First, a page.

Where to Buy
Beijing has two major areas for instrument shopping, each home to dozens of music stores: Xinjiekou Nandajie on subway Line 4 and Gulou Dongdajie on Line 5. Xinjiekou is the bigger of the two and has a large selection of both Western and Chinese instruments. You’ll find a large selection of classical instruments such as strings (violins, violas, cellos) and brass and woodwinds (trumpets, saxophones, and flutes). Simply wander up and down the street until you see the instrument you want. Big brands like Yamaha are available, as well as locally-made handcrafted instruments. Feel free to try everything out, including the array of exotic Chinese instruments; shopkeepers are more than happy to hand over the bow or mallet to you. Sales clerks are generally friendly, not too aggressive, and eager to answer any questions you might have; however, bring a friend if your Chinese isn’t up to scratch. There is some room for negotiation, but this is no Yashow Market. Generally, the instruments are of decent quality and the sellers know this.
Gulou Dongdajie – particularly the area around Jiaodaokou – is a great place to pick up rock instruments like acoustic and electric guitars, drums, bass guitars, and keyboards. You’ll also find accessories like amplifiers, speakers, microphones, drum sticks, headphones, and more. There’s much less selection than in Xinjiekou, but the area is younger, artsier, and has lots of nice cafes for some post-shopping TLC. Be sure to try out the instrument, especially if it’s been sitting out in the display window; heat and dryness can do a nasty number on wood instruments.
A Buyer’s Checklist
Here are some things to look out for when purchasing an instrument:
Check for scrapes, dents, repair marks, and general wear and tear. Any kind of physical damage can affect the tone and build of an instrument.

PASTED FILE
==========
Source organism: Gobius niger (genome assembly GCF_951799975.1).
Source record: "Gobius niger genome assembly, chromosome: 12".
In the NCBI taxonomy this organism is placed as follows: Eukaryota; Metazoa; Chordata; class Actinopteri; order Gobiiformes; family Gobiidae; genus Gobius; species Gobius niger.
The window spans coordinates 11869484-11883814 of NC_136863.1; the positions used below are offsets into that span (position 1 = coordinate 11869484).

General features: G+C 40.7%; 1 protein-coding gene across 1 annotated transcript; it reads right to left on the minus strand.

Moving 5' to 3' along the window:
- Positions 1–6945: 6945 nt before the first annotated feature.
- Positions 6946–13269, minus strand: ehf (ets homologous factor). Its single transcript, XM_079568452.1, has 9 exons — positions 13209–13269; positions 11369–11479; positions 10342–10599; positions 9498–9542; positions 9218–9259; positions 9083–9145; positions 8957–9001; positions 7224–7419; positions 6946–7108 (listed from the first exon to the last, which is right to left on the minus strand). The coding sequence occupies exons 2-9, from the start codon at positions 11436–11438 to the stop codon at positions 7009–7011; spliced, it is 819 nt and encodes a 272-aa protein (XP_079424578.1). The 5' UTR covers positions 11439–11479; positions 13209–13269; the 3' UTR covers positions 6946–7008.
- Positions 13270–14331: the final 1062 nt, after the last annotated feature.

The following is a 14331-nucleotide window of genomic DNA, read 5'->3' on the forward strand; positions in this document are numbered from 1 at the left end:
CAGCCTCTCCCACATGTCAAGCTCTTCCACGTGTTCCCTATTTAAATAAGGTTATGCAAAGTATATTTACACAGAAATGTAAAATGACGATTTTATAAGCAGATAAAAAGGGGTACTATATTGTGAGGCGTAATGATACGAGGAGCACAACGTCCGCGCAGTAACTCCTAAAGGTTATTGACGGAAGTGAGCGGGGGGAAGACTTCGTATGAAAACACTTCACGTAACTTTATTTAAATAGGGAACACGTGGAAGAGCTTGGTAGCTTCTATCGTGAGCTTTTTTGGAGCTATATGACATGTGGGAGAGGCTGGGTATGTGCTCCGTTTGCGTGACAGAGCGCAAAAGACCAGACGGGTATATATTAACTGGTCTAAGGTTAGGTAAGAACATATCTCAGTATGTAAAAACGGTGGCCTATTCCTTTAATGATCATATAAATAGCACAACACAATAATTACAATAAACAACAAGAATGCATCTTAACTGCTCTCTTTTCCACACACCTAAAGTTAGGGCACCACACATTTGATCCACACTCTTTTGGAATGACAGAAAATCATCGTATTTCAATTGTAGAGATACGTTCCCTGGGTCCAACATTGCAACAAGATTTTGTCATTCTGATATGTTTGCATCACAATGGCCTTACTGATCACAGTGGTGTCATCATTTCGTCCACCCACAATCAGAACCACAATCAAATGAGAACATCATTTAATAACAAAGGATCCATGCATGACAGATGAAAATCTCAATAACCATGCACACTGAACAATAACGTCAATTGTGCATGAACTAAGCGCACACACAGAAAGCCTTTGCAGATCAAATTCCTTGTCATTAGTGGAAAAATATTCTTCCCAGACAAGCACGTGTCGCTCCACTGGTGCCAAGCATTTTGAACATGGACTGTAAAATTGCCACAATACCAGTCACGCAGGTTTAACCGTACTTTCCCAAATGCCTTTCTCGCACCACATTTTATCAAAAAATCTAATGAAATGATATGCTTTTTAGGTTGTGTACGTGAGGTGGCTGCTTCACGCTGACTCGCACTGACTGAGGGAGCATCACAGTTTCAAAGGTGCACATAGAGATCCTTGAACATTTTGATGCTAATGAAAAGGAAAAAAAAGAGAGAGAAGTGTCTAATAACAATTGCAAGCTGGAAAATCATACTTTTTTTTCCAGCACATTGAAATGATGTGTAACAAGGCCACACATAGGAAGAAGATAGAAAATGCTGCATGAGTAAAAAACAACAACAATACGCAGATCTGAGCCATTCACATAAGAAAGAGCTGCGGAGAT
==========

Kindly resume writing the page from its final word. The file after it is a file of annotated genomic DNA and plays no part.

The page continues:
Ask if there’s an option to rent. Some stores have a rental scheme with the option to buy at a later date. This is a good idea for kids who want to try out an instrument before committing to regular music lessons.
Ask if you can trade in instruments for the next size up. Some instruments, such as violins, require switching sizes as the child grows; some stores allow you to trade in the old instrument for the next size up and pay the price difference.
If there’s a practice area in the shop, make sure to have your child try out the instrument or ask a salesperson to demonstrate its sound.
Find out whether spare parts are readily available for the instrument, brand, and model that you’re purchasing. Is the shop itself able to make repairs? If not, ask for a referral.
Ask what kind of guarantee the shop or manufacturer offers on the instrument.
Be very careful about online purchases. Always consult an expert beforehand and make sure to buy from reputable brands or dealers. In addition, check that the guarantee, repairs, and return policies are fully explained on the website.
A Guide to Buying Quality Instruments
This downloadable PDF guide is produced by the UK-based Music Industries Association (MIA) and contains lots of practical information about buying different kinds of instruments.
Auditory Neuroscience Laboratory
To find out more about the effects of music learning on the brain, check out Northwestern University’s Auditory Neuroscience Laboratory. The majority of the center’s publications are available for free as PDF files.